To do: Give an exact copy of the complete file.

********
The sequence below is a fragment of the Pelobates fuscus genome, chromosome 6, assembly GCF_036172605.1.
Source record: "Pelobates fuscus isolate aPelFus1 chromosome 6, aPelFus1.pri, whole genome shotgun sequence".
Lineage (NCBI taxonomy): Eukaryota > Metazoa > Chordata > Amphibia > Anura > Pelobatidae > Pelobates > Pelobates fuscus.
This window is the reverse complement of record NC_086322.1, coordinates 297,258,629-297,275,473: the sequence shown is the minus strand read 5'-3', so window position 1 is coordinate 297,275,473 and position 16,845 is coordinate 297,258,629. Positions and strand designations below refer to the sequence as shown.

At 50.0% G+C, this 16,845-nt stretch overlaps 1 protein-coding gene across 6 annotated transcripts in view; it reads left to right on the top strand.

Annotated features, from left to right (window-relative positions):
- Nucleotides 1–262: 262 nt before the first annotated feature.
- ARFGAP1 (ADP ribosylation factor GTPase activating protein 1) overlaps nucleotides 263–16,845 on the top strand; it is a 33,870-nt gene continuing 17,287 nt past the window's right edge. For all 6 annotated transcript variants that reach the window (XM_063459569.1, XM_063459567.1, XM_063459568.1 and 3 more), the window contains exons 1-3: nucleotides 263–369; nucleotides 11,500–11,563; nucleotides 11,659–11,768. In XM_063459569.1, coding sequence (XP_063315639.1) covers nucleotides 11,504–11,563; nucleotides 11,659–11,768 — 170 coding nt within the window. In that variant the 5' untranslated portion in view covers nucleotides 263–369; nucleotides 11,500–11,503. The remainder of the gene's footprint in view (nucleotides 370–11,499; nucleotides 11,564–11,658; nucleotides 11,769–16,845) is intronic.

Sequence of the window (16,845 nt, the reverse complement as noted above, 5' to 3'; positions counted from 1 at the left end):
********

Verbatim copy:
The sequence below is a fragment of the Pelobates fuscus genome, chromosome 6, assembly GCF_036172605.1.
Source record: "Pelobates fuscus isolate aPelFus1 chromosome 6, aPelFus1.pri, whole genome shotgun sequence".
Lineage (NCBI taxonomy): Eukaryota > Metazoa > Chordata > Amphibia > Anura > Pelobatidae > Pelobates > Pelobates fuscus.
This window is the reverse complement of record NC_086322.1, coordinates 297,258,629-297,275,473: the sequence shown is the minus strand read 5'-3', so window position 1 is coordinate 297,275,473 and position 16,845 is coordinate 297,258,629. Positions and strand designations below refer to the sequence as shown.

At 50.0% G+C, this 16,845-nt stretch overlaps 1 protein-coding gene across 6 annotated transcripts in view; it reads left to right on the top strand.

Annotated features, from left to right (window-relative positions):
- Nucleotides 1–262: 262 nt before the first annotated feature.
- ARFGAP1 (ADP ribosylation factor GTPase activating protein 1) overlaps nucleotides 263–16,845 on the top strand; it is a 33,870-nt gene continuing 17,287 nt past the window's right edge. For all 6 annotated transcript variants that reach the window (XM_063459569.1, XM_063459567.1, XM_063459568.1 and 3 more), the window contains exons 1-3: nucleotides 263–369; nucleotides 11,500–11,563; nucleotides 11,659–11,768. In XM_063459569.1, coding sequence (XP_063315639.1) covers nucleotides 11,504–11,563; nucleotides 11,659–11,768 — 170 coding nt within the window. In that variant the 5' untranslated portion in view covers nucleotides 263–369; nucleotides 11,500–11,503. The remainder of the gene's footprint in view (nucleotides 370–11,499; nucleotides 11,564–11,658; nucleotides 11,769–16,845) is intronic.

Sequence of the window (16,845 nt, the reverse complement as noted above, 5' to 3'; positions counted from 1 at the left end):